H

honeywagon - trailers used for dressing rooms

hot set - the set which is ready for shooting and should not be altered

I

idiot card - cue cards

improv audition - an audition in which you aren't given your own script, but are given a topic and you must make up your own script based on that topic

K

key light - your own "personal" spotlight

L

lock it up - what is said to let people know that shooting is about to begin on a scene

long shot - a shot that takes in your whole body

look-see - a general interview

looping - re-recording lines of dialogue

M

marker or mark it - what is said to signal the use of a clapboard

marks - where you must stand or stop so that you're in frame, usually marked with a plastic "T"

master shot - same as an establishing shot

maximum use period - the length of time for which holding fees must be paid when you shoot a commercial (it's a very confusing concept, trust me)

matching - keeping how you looked in one take or scene the same as in previous takes or scenes

medium shot - a shot from the waist up

multiple camera show - when 4 cameras are simultaneously running (this is used for soap operas)

N

nearby location - any shooting location within a 30 mile radius of the studio

O

off book - without a script

office scene - a two person script performed in a producer, casting director's, etc. office

overlapping - speaking your line before another actor's is finished

overnight location - a shooting location where you must remain over night

P

parent union - the first union you belong to

personal manager - the person who guides your career

pilot - the episode of a TV show which determines whether or not it becomes a series

pilot season - the time period when most TV shows are created (in California, it's January-March)

pre-screen - an audition that casting directors will ask a new actor to do in order for them to meet them and see what they can do.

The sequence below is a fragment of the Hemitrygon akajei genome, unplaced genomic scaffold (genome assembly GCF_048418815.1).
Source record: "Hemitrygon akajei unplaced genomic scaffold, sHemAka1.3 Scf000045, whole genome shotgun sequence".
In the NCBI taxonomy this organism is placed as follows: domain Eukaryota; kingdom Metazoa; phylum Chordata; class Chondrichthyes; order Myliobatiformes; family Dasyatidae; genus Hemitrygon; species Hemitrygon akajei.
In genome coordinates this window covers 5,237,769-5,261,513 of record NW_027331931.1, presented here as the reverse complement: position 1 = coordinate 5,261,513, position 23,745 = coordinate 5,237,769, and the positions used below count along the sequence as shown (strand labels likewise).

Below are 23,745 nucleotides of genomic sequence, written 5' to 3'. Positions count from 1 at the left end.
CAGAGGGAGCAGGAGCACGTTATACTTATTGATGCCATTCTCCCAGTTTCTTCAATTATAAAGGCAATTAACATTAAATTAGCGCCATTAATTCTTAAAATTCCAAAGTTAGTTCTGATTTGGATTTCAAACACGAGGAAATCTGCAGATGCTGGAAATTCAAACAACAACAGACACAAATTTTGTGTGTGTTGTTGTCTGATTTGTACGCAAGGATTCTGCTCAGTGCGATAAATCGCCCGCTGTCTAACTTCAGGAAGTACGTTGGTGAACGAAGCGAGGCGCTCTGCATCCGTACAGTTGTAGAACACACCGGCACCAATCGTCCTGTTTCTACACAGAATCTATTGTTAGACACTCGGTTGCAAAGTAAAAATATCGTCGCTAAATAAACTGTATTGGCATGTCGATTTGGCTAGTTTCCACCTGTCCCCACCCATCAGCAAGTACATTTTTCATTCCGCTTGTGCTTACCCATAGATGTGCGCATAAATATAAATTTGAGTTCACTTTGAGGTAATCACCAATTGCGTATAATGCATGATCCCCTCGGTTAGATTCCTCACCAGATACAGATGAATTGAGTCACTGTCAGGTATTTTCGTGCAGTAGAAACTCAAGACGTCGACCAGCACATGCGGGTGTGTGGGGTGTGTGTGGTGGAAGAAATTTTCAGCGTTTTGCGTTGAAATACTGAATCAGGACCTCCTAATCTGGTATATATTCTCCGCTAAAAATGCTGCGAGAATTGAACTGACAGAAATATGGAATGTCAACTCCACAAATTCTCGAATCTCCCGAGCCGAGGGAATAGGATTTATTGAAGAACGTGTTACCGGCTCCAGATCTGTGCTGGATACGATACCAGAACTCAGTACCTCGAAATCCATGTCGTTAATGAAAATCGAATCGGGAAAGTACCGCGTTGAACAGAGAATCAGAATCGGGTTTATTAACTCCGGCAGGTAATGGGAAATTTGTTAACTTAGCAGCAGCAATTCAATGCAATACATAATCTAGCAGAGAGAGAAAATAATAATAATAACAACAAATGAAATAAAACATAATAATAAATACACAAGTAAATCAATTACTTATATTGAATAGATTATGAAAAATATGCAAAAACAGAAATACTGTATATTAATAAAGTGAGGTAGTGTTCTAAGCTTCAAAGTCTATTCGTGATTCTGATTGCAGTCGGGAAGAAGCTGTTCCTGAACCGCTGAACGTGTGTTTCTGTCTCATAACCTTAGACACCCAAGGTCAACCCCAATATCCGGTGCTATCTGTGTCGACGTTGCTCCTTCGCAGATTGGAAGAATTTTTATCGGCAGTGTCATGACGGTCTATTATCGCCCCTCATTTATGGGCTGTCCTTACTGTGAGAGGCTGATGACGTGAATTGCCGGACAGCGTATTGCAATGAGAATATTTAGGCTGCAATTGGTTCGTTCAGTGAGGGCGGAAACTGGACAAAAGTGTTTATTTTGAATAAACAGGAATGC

print that - what the director will say when he intends to use a take in the finished production

program use - when a test commercial gets used as an actual commercial

pro rata - what the producer is actually paying you per day, when you're on a three-day or weekly contract

Q

quote - the record that studios and casting directors keep of your salary

R

residuals - what you're paid either every 13 weeks or every time your commercial airs

roll camera - what the director yells to signal the camera man to begin filming

rushes - all the takes of the scenes filmed in a day

S

SAG - Screen Actors Guild, the union for American actors

scale - minimum wage for actors, as set by whichever union you're in

scale + 10 - minimum wage plus 10% for you agent

separate card - when a name appears by itself during the credits

session fee - union scale for the day you're on the set

sides - scenes from a script used for auditions

slate - stating your name, agency, and sometimes phone number to the camera before you begin your audition

speed - what is said by the sound guy to tell the director that the sound recorder is ready to record

stable - an agency, or the part of an agency each agent runs

studio work - filming done on the studio lot

T

tag - something you do to signal the end of a commercial (ex. smile, wink)

take - one try at a scene

teaser - the little scene on a TV show that comes before the opening credits

theatrical agent - an agent who sends his clients for TV and film auditions

time out - the heading on an audition sign-in sheet under which you indicate the time you left

turn around - the amount of time between when you wrap and when you report to the set the next day

turn over - same as 'roll camera'

two-shot (three-, four-, etc.) - a shot with two actors (or three, four, etc.)

U

union - an organization that protects the right and privileges of actors. Unions also set what "scale" pay is to be

unscripted line - a line added during filming that was not in the original script

W

weekly conversion - when you are converted from a day player to a freelance

wild track - a re-recording of lines because of sound problems

wrap - the completion of filming